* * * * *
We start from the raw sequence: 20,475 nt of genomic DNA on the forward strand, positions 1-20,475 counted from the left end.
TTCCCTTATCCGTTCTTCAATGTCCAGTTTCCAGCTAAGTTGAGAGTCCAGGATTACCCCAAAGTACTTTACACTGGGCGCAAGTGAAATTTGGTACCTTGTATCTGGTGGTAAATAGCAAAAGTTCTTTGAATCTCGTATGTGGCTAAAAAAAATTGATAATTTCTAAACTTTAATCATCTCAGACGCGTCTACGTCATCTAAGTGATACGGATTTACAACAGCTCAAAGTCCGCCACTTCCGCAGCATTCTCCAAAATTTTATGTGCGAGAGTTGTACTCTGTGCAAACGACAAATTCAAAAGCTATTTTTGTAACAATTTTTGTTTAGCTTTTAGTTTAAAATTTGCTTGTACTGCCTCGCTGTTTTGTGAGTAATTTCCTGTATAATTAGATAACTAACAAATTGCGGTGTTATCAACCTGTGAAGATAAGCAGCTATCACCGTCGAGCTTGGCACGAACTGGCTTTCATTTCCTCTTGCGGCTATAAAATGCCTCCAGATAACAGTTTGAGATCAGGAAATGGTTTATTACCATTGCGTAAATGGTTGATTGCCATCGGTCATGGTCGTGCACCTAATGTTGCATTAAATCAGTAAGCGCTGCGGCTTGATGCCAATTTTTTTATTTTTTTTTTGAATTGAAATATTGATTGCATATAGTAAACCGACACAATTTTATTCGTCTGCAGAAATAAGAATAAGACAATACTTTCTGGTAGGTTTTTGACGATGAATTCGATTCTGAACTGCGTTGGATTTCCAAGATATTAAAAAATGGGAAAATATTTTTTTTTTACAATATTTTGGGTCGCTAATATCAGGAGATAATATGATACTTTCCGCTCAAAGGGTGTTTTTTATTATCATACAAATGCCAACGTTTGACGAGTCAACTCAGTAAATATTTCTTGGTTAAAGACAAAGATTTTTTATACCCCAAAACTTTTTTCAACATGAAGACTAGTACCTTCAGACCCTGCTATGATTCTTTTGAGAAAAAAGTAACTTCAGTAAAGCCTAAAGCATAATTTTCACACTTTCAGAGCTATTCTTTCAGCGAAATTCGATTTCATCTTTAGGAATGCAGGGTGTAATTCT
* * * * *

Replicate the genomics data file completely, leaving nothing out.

We start from the raw sequence: 20,475 nt of genomic DNA on the forward strand, positions 1-20,475 counted from the left end.
TTCCCTTATCCGTTCTTCAATGTCCAGTTTCCAGCTAAGTTGAGAGTCCAGGATTACCCCAAAGTACTTTACACTGGGCGCAAGTGAAATTTGGTACCTTGTATCTGGTGGTAAATAGCAAAAGTTCTTTGAATCTCGTATGTGGCTAAAAAAAATTGATAATTTCTAAACTTTAATCATCTCAGACGCGTCTACGTCATCTAAGTGATACGGATTTACAACAGCTCAAAGTCCGCCACTTCCGCAGCATTCTCCAAAATTTTATGTGCGAGAGTTGTACTCTGTGCAAACGACAAATTCAAAAGCTATTTTTGTAACAATTTTTGTTTAGCTTTTAGTTTAAAATTTGCTTGTACTGCCTCGCTGTTTTGTGAGTAATTTCCTGTATAATTAGATAACTAACAAATTGCGGTGTTATCAACCTGTGAAGATAAGCAGCTATCACCGTCGAGCTTGGCACGAACTGGCTTTCATTTCCTCTTGCGGCTATAAAATGCCTCCAGATAACAGTTTGAGATCAGGAAATGGTTTATTACCATTGCGTAAATGGTTGATTGCCATCGGTCATGGTCGTGCACCTAATGTTGCATTAAATCAGTAAGCGCTGCGGCTTGATGCCAATTTTTTTATTTTTTTTTTGAATTGAAATATTGATTGCATATAGTAAACCGACACAATTTTATTCGTCTGCAGAAATAAGAATAAGACAATACTTTCTGGTAGGTTTTTGACGATGAATTCGATTCTGAACTGCGTTGGATTTCCAAGATATTAAAAAATGGGAAAATATTTTTTTTTTACAATATTTTGGGTCGCTAATATCAGGAGATAATATGATACTTTCCGCTCAAAGGGTGTTTTTTATTATCATACAAATGCCAACGTTTGACGAGTCAACTCAGTAAATATTTCTTGGTTAAAGACAAAGATTTTTTATACCCCAAAACTTTTTTCAACATGAAGACTAGTACCTTCAGACCCTGCTATGATTCTTTTGAGAAAAAAGTAACTTCAGTAAAGCCTAAAGCATAATTTTCACACTTTCAGAGCTATTCTTTCAGCGAAATTCGATTTCATCTTTAGGAATGCAGGGTGTAATTCT